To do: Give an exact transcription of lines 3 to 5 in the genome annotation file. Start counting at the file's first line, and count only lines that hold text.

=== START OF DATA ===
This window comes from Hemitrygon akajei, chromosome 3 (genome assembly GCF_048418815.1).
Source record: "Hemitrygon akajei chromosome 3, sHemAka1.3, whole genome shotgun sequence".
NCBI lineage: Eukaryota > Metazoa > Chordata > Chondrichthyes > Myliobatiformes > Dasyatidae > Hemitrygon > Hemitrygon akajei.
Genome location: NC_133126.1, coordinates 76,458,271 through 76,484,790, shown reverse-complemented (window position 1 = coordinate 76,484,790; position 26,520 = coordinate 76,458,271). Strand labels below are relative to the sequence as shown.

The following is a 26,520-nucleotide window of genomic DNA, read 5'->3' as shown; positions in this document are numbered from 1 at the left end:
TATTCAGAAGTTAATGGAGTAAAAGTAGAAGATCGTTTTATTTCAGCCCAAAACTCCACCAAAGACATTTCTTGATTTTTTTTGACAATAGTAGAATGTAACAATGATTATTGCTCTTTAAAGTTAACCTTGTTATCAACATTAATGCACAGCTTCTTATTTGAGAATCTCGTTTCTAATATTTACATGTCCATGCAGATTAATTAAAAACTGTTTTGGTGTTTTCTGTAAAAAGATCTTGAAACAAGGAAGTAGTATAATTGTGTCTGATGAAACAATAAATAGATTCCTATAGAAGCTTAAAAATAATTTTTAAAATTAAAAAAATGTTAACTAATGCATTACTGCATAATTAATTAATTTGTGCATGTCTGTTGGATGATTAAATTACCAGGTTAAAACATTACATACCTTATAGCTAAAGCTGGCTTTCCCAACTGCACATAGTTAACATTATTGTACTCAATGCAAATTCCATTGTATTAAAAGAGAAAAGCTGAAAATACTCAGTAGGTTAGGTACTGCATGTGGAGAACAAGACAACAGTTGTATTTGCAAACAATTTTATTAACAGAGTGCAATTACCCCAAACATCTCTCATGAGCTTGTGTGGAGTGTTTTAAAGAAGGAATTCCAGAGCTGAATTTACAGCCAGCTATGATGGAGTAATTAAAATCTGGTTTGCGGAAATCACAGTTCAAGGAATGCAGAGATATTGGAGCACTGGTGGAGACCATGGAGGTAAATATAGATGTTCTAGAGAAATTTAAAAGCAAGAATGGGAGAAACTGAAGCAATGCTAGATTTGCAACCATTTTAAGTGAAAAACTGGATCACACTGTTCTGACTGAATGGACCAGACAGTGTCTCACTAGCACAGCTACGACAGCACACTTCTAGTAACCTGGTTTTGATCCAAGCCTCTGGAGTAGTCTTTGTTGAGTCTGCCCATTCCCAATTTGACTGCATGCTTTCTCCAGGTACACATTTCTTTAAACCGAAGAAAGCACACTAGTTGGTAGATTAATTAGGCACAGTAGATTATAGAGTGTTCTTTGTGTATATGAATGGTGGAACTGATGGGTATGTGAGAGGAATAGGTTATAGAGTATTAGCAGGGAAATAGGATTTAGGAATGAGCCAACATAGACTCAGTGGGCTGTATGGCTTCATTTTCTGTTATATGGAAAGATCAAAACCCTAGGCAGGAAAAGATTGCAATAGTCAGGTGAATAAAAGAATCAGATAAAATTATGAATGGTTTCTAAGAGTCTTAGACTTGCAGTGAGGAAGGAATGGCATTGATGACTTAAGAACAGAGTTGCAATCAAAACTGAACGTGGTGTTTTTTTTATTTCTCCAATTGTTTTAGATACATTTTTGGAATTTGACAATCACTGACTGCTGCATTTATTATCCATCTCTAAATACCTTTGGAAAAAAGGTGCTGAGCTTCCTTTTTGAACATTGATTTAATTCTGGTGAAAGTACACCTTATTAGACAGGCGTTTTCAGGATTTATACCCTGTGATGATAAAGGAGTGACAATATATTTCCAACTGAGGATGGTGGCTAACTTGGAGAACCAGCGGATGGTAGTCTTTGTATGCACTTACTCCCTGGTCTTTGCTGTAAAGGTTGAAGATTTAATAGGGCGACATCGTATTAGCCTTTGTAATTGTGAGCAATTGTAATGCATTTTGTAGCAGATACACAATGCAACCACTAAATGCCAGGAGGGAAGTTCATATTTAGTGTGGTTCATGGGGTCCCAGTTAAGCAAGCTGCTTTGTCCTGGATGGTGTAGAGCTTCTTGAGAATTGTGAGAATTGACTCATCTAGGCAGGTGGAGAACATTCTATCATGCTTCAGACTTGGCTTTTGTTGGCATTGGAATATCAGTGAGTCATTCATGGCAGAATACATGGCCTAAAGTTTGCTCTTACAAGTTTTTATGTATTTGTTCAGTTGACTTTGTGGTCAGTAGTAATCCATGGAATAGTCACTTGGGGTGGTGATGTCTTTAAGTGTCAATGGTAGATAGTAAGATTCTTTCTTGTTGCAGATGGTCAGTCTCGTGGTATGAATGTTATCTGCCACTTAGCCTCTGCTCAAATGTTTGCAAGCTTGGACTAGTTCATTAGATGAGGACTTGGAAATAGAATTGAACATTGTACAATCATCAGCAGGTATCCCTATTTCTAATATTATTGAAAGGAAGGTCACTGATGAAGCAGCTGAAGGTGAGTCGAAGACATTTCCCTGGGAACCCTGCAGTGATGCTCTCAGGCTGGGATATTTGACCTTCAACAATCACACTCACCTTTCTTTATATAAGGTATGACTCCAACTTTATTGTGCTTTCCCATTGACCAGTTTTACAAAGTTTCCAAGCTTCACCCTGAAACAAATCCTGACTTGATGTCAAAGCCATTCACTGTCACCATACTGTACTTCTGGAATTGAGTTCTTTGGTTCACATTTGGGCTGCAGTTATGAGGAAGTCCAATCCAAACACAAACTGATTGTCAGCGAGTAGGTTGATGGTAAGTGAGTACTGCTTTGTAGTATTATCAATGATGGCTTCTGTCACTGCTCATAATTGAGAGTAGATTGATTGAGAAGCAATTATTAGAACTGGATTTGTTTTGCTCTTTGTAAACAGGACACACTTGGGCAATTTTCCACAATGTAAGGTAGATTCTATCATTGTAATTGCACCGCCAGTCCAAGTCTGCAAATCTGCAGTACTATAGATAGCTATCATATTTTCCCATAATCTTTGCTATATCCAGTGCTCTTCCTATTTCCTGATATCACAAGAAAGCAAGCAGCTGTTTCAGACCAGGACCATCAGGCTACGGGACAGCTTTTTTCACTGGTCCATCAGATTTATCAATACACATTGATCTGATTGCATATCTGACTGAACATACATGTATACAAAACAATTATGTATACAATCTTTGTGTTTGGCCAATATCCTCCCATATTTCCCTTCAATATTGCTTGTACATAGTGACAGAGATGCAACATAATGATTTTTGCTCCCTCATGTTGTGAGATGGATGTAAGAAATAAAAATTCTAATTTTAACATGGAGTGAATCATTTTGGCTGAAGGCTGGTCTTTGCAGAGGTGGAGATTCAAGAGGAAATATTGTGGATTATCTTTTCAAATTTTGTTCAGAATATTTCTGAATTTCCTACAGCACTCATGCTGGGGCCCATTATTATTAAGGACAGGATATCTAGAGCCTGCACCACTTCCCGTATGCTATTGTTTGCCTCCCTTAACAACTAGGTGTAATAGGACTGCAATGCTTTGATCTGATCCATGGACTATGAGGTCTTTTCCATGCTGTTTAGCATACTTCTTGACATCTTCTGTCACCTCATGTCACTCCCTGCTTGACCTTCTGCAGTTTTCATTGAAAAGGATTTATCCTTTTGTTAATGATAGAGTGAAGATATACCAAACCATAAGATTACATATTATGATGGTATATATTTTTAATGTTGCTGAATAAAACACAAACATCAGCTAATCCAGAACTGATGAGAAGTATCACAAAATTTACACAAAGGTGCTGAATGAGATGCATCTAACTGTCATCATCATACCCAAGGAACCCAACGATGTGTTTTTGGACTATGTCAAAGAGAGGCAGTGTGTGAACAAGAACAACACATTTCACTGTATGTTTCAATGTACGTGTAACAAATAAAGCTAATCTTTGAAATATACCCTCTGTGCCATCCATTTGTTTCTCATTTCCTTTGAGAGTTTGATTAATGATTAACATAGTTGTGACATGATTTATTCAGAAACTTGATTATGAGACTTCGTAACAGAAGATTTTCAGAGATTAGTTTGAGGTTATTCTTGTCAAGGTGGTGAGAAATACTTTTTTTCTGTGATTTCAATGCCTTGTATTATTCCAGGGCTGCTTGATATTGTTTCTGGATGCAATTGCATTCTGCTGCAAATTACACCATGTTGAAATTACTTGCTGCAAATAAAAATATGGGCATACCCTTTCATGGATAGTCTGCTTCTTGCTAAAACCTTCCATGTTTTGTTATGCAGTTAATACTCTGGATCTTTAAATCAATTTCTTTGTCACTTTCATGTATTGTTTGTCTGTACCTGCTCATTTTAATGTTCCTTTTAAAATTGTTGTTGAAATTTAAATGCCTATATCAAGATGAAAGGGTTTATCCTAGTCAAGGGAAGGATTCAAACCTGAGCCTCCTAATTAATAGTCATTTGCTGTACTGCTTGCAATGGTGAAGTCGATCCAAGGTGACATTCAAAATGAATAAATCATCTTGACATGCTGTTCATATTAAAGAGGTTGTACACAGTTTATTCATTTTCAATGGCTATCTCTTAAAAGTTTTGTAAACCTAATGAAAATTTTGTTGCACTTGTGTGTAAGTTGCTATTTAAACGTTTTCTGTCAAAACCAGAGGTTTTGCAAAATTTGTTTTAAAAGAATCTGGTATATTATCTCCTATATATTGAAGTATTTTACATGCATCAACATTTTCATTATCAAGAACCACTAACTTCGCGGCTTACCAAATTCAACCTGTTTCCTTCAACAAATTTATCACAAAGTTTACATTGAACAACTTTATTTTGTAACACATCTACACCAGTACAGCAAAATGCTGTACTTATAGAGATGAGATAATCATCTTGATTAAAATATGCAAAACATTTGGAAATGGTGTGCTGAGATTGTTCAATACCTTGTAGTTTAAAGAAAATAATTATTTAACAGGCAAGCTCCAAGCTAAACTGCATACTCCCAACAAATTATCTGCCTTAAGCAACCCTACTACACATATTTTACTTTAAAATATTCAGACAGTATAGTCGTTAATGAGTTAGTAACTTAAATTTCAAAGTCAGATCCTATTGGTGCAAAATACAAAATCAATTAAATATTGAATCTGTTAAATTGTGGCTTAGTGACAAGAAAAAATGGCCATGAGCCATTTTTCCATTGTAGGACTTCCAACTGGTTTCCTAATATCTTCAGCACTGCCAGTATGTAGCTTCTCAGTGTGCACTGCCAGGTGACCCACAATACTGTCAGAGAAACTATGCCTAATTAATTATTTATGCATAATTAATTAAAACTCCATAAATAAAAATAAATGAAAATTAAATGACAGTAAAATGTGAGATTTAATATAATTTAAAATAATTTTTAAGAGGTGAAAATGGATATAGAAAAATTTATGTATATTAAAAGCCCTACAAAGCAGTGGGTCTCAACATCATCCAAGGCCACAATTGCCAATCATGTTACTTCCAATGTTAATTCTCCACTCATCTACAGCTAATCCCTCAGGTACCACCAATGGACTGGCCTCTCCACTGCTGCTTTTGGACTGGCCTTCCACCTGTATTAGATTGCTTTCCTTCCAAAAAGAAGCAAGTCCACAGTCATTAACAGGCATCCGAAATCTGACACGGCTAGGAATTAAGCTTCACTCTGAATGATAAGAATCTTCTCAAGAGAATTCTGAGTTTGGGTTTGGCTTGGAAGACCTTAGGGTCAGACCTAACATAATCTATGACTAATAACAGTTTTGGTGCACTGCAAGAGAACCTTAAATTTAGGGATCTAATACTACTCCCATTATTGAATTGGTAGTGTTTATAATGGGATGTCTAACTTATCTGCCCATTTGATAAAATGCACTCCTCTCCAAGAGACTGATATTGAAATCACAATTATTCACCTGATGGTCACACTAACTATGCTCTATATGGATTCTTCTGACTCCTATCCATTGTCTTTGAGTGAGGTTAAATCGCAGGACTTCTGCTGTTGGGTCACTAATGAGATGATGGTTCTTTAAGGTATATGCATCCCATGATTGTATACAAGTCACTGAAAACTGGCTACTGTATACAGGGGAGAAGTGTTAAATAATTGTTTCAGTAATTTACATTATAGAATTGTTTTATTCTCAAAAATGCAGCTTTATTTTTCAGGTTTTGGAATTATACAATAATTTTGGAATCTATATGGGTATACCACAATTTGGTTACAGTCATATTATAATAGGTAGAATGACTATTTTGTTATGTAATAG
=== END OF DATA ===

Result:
NCBI lineage: Eukaryota > Metazoa > Chordata > Chondrichthyes > Myliobatiformes > Dasyatidae > Hemitrygon > Hemitrygon akajei.
Genome location: NC_133126.1, coordinates 76,458,271 through 76,484,790, shown reverse-complemented (window position 1 = coordinate 76,484,790; position 26,520 = coordinate 76,458,271). Strand labels below are relative to the sequence as shown.

The following is a 26,520-nucleotide window of genomic DNA, read 5'->3' as shown; positions in this document are numbered from 1 at the left end: